# Dimension Reduction - Multidimensional Scaling (MDS)

Computes multidimensional scaling and displays the output as a two-dimensional scatterplot

Computes multidimensional scaling and displays the output as a two-dimensional scatterplot. Metric MDS minimizes the difference between distances in input and output spaces. Non-metric MDS aims to preserve the ranking of distances between input and output spaces. You can find out more about MDS on our blog here.

## How to Create

1. Add the object by selecting from the men Anything > Advanced Analysis > Dimension Reduction > Multidimensional Scaling (MDS)Create > Dimension Reduction > Multidimensional Scaling (MDS)
2. Under Inputs > Algorithm select MDS - Metric or MDS - Non-metric
3. Under Inputs > Input type select an input type

## Example

If the input type is Variables, the probability that each point has the same class as its nearest neighbor is calculated. A further variable may be specified to classify the output cases into groups using the Group variable field.

Example output:
Using Metric

Using Metric Non-metric algorithm:

If the input is a distance matrix, output points are labelled.
Example output:
Using Metric algorithm:

Using Metric Non-metric algorithm:

Input Example: A distance matrix either pasted in or created in the software. You can learn how to create a distance matrix in Q here: Correlation_-_Distance_Matrix#How_to_Create_a_Distance_Matrix

Dimension Reduction - Plot - Goodness of Fit can be used to assess the accuracy of the fit.

## Options

Algorithm A choice between metric and non-metric multidimensional scaling. Other dimension reduction techniques of PCA and t-SNE are also available.

The input data can be provided via one of three options:

Variables The variables or a questionvariable set containing variables that you would like to analyze. Cases with missing data are ignored.
Distance matrix Select an existing distance matrix. This should be a symmetric matrix of distances, such as the output of Correlation - Distances.
Paste or type distance matrix Opens up a blank spreadsheet into which tabular data can be manually entered or pasted.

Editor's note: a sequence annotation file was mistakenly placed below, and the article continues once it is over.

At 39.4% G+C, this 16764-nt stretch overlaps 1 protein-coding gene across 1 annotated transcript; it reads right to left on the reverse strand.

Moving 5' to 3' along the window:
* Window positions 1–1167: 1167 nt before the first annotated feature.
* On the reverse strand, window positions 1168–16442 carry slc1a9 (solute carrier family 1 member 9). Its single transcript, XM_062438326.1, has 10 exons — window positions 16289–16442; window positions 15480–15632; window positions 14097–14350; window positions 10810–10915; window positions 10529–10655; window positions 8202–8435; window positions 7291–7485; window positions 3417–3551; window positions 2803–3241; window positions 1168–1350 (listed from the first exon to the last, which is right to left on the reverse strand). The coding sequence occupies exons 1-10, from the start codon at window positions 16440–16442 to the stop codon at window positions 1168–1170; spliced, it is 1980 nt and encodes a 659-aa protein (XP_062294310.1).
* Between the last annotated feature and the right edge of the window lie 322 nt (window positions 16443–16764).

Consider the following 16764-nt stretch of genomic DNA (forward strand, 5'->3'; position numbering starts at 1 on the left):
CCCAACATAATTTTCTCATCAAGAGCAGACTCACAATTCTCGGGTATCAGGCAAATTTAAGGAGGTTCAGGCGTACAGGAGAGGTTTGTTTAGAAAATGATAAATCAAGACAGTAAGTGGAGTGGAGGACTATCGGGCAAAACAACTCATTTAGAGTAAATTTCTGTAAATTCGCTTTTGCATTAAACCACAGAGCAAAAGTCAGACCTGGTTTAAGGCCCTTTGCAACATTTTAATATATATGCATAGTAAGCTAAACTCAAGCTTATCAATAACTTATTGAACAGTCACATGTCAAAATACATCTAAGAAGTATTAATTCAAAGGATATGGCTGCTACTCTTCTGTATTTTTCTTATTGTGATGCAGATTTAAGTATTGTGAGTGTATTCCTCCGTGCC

Group variable A variable to categorize the output. If numeric, the data are shaded from light (lowest values) to dark (highest). If categorical, data points are colored according to their category. This option is only available if Variables are provided.

Create binary variables from unordered categories If selected, unordered categorical Variables with N categories are converted are converted into N-1 binary indicator variables. Otherwise such variables are each converted to a single numeric variable with integers representing categories (as happens for ordered categories). This option is only available if Variables are provided.

Normalize variables For Variables input, whether to normalize the data.

For t-SNE and MDS each variable is standardized to the range [0, 1].
For PCA the correlation matrix is used rather than the covariance matrix.

Perplexity A parameter used by the t-SNE algorithm and related to the number of nearest neighbors considered when placing each data point. The typical useful range is from 5 to 50.

Low values imply that immediately local structure is most important.
High values increase the impact of more distant neighbors and global structure.

When using this feature you can obtain additional information that is stored by the R code which produces the output.

1. To do so, select Create > R Output.
2. In the R CODE, paste: item = YourReferenceName
3. Replace YourReferenceName with the reference name of your item. Find this in the Report tree or by selecting the item and then going to Properties > General > Name from the object inspector on the right.
4. Below the first line of code, you can paste in snippets from below or type in str(item) to see a list of available information.

For a more in depth discussion on extracting information from objects in R, checkout our blog post here.

## Acknowledgements

Uses the R packages MASS and isoMDS.